3 The original quote: “Your right to swing your arms ends just where the other man’s nose begins” was made by Zechariah Chafee, an American judicial philosopher and civil libertarian, in “Freedom of Speech in Wartime”, 32 Harvard Law Review 932, 957 (1919). Various permutations of this quote have incorrectly been attributed to Oliver Wendell Holmes, Jr., among others.

4 In all fairness, on the first day of Ronald Regan’s presidency, the United States was the largest creditor nation on Earth, and by the end of his presidency, the United States was the largest debtor nation on Earth.

5 Of course, let’s not forget that Donald Trump was no fan of President Reagan. Sure, he praises the man today, but that’s just a recognition on his part of how revered Reagan is amongst his base. In his book (where by “his book” I mean the book written by liberal journalist Tony Swartz, and credited to both Trump and Swartz), “Trump: Art of the Deal”, published at the end of Reagan’s presidency, Trump cited President Reagan as someone who could “con people” but couldn’t “deliver the goods.” He wrote that Reagan’s charm “won over the American people” but that at the conclusion of his presidency, “people are beginning to question whether there is anything beneath that smile.” Donald Trump: Reagan was con man who couldn’t ‘deliver the goods’

And don’t forget that “to promote the book, Trump launched a political campaign that tore into Reagan’s record, including his willingness to stand up to the Soviet Union.” When Donald Trump Hated Ronald Reagan The subhead reads, “The GOP front-runner praises the conservative icon now, but in 1987 Trump blasted Reagan and his team.”

Don’t be fooled by his tendency to “tell ’em what they want to hear” — Donald Trump is no fan of Ronald Reagan.

6 What is character? Character is the habitual pattern of thoughts, actions, words and feelings that a person displays over time. Someone with good character understands that they should make good choices and they always endeavor to do just that.

Making good choices means making choices that adhere to behavior that is commonly accepted as “good”, like being honest, responsible, fair, caring and respectful, as opposed to choices that adhere to behavior that is commonly accepted as “bad” or “wrong”, such as lying, cheating, stealing, being deceptive, hurtful, or disrespectful. A person with good character shows over time that they almost always do make good choices.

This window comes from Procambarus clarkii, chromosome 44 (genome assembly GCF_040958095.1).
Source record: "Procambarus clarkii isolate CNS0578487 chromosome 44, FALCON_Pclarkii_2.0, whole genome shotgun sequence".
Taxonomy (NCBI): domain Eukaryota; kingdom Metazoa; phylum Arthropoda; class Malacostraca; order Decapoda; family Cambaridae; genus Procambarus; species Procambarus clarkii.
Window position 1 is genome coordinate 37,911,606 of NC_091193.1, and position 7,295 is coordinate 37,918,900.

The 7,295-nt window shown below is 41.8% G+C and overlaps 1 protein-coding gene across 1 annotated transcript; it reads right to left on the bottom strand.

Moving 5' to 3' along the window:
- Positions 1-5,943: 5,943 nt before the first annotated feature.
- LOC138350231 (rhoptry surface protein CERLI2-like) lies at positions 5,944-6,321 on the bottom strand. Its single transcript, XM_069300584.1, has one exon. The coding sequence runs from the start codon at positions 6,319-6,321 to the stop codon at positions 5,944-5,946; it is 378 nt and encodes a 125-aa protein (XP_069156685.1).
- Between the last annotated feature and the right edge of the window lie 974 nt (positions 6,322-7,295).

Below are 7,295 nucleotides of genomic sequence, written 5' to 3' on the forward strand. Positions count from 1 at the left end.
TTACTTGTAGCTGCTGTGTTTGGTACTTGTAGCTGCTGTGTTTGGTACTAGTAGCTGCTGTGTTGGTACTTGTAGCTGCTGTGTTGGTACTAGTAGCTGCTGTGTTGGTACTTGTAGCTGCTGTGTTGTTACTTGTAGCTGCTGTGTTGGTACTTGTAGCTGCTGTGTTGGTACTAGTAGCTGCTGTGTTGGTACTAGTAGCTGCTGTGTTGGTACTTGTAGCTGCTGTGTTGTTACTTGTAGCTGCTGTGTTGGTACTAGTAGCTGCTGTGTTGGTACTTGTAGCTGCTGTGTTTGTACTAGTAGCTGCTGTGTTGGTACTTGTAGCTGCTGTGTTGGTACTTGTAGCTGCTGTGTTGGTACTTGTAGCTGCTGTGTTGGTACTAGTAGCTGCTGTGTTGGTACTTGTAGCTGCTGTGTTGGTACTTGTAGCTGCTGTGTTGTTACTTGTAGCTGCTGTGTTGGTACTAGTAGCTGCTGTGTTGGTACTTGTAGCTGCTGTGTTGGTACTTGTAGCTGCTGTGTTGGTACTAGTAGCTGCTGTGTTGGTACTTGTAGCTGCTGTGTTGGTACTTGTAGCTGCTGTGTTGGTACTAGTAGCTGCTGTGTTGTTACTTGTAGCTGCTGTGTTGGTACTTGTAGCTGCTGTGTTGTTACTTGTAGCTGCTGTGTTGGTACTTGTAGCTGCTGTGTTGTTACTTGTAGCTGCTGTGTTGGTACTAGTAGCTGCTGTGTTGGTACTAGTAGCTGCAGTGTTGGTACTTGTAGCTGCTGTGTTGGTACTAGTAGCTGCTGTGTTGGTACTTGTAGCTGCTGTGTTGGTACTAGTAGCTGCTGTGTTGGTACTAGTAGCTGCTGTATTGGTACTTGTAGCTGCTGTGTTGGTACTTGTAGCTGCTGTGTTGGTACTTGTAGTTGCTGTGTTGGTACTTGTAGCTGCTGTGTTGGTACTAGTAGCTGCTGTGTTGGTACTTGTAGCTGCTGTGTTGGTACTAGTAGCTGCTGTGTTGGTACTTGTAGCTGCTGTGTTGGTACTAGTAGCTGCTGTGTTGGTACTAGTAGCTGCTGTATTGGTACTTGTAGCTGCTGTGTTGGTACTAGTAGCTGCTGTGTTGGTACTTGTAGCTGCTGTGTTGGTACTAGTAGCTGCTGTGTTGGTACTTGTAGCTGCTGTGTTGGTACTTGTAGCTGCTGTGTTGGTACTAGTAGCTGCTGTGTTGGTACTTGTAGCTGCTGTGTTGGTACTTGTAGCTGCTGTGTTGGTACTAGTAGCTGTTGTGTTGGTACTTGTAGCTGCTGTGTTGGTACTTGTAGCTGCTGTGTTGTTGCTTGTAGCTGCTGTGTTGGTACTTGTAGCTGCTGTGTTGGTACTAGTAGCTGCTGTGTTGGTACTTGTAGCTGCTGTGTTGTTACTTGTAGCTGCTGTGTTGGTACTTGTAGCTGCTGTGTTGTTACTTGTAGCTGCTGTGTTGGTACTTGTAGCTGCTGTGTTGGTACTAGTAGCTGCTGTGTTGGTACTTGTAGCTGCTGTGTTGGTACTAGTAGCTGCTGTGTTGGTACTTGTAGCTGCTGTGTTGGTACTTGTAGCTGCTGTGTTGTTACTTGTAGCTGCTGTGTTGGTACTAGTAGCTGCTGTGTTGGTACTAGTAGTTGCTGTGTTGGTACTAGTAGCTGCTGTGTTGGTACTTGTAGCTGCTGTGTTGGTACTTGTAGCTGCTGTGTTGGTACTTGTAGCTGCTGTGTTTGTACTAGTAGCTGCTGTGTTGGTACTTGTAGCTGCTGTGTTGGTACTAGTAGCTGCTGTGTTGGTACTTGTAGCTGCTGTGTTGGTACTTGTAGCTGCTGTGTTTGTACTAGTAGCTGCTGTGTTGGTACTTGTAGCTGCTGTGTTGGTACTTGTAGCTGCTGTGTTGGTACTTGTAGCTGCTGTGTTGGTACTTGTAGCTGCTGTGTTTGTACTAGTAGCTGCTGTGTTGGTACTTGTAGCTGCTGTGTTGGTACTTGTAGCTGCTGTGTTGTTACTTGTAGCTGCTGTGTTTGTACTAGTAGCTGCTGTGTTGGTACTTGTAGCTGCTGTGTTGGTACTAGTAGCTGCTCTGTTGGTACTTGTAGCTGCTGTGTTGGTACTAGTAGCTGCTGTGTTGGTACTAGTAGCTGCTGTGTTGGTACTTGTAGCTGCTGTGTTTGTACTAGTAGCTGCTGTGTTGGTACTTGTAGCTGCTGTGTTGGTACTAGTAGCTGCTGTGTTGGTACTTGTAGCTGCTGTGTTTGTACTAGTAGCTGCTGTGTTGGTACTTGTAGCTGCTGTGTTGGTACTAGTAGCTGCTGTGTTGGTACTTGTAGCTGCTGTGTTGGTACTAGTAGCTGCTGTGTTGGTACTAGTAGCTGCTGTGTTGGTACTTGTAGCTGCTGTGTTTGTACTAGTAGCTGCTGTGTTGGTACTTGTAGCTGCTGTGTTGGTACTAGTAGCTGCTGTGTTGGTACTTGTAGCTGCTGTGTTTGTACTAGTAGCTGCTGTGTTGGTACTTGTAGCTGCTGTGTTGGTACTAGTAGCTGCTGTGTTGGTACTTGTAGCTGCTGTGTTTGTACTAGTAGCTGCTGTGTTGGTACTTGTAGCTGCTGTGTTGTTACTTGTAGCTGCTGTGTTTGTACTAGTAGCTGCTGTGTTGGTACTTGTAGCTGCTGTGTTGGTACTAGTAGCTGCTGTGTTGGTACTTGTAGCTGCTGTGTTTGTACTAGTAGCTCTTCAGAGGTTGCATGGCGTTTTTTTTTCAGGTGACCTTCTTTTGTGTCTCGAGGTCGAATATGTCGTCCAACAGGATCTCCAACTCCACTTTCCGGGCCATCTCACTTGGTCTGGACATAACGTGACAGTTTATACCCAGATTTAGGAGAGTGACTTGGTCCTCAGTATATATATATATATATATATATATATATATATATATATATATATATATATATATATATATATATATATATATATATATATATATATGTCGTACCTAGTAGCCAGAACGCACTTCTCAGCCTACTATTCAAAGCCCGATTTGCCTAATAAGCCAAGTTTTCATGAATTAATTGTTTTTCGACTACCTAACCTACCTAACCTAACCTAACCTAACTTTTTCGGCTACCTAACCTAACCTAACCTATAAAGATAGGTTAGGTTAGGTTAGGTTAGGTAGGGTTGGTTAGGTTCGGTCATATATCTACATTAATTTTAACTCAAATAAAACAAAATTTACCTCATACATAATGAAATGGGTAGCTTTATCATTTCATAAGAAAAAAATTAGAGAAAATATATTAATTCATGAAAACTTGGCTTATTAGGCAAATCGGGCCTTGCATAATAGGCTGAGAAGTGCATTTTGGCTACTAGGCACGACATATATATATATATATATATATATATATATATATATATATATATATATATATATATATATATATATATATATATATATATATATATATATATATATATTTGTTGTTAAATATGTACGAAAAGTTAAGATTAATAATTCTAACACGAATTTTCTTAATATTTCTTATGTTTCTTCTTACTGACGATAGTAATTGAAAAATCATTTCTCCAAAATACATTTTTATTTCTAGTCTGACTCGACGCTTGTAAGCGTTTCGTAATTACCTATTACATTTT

Of course, everyone makes mistakes, and making a mistake does not mean you lack good character. But a person with good character not only learns from their mistakes, but actively tries to minimize future mistakes. And most importantly, when a person with good character makes a mistake, they take responsibility for it.

A person with good character will make good choices even when it’s challenging or downright hard to do so, and even when no one but themselves will ever know.

I’ve always tought my children a helpful shorthand: good character is doing the right thing, even when no one will ever know if you do the wrong thing. And, if that sounds like a pretty fair, or even pretty close, definition of “values” or “morality”, well, you’re not mistaken.

7 And let’s not forget, winning an argument does not require dishonesty if the facts are actually on your side.

Mississippi to remove Confederate emblem from flag

ABC News:

JACKSON, Miss. — Mississippi lawmakers voted Sunday to surrender the Confederate battle emblem from the state flag, more than a century after white supremacist legislators adopted the design a generation after the South lost the Civil War.

This is good. However…

A commission will design a new flag that cannot include the Confederate symbol and that must have the words “In God We Trust.”

So, kinda one step forward and one step back. They are replacing one type of exclusionary symbolism with another, so it’s kind of a lateral move. However, given the fact that this is Mississippi we’re talking about for fuck’s sake, any movement that isn’t a direct step backwards is probably, on balance, not a bad thing.